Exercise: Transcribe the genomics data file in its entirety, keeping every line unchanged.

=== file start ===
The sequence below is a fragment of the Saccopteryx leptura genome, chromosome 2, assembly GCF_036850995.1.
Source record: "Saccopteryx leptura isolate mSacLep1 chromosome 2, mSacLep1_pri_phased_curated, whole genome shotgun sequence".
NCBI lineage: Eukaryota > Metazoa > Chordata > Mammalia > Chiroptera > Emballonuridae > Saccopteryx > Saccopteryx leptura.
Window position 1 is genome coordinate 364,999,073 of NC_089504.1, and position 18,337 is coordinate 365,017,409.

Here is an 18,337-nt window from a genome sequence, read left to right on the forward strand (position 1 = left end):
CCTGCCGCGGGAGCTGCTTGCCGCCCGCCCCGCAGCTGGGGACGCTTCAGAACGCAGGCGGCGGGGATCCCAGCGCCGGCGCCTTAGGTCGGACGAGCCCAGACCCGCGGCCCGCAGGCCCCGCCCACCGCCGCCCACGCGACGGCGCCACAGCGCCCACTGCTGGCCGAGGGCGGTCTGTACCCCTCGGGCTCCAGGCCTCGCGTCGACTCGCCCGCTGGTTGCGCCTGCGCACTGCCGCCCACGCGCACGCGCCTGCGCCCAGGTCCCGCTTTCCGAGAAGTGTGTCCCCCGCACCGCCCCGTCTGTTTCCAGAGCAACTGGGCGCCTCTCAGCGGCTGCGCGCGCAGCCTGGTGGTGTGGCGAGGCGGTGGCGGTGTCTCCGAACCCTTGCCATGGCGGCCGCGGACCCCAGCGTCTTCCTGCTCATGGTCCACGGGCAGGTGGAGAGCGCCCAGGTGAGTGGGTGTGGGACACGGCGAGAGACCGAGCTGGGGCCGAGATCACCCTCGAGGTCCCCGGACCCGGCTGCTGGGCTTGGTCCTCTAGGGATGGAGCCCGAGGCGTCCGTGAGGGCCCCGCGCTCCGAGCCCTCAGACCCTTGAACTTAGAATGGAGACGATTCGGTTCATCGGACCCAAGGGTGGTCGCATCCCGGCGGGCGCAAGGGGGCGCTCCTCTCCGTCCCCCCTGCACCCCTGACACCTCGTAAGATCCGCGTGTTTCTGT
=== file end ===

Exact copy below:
The sequence below is a fragment of the Saccopteryx leptura genome, chromosome 2, assembly GCF_036850995.1.
Source record: "Saccopteryx leptura isolate mSacLep1 chromosome 2, mSacLep1_pri_phased_curated, whole genome shotgun sequence".
NCBI lineage: Eukaryota > Metazoa > Chordata > Mammalia > Chiroptera > Emballonuridae > Saccopteryx > Saccopteryx leptura.
Window position 1 is genome coordinate 364,999,073 of NC_089504.1, and position 18,337 is coordinate 365,017,409.

Here is an 18,337-nt window from a genome sequence, read left to right on the forward strand (position 1 = left end):
CCTGCCGCGGGAGCTGCTTGCCGCCCGCCCCGCAGCTGGGGACGCTTCAGAACGCAGGCGGCGGGGATCCCAGCGCCGGCGCCTTAGGTCGGACGAGCCCAGACCCGCGGCCCGCAGGCCCCGCCCACCGCCGCCCACGCGACGGCGCCACAGCGCCCACTGCTGGCCGAGGGCGGTCTGTACCCCTCGGGCTCCAGGCCTCGCGTCGACTCGCCCGCTGGTTGCGCCTGCGCACTGCCGCCCACGCGCACGCGCCTGCGCCCAGGTCCCGCTTTCCGAGAAGTGTGTCCCCCGCACCGCCCCGTCTGTTTCCAGAGCAACTGGGCGCCTCTCAGCGGCTGCGCGCGCAGCCTGGTGGTGTGGCGAGGCGGTGGCGGTGTCTCCGAACCCTTGCCATGGCGGCCGCGGACCCCAGCGTCTTCCTGCTCATGGTCCACGGGCAGGTGGAGAGCGCCCAGGTGAGTGGGTGTGGGACACGGCGAGAGACCGAGCTGGGGCCGAGATCACCCTCGAGGTCCCCGGACCCGGCTGCTGGGCTTGGTCCTCTAGGGATGGAGCCCGAGGCGTCCGTGAGGGCCCCGCGCTCCGAGCCCTCAGACCCTTGAACTTAGAATGGAGACGATTCGGTTCATCGGACCCAAGGGTGGTCGCATCCCGGCGGGCGCAAGGGGGCGCTCCTCTCCGTCCCCCCTGCACCCCTGACACCTCGTAAGATCCGCGTGTTTCTGT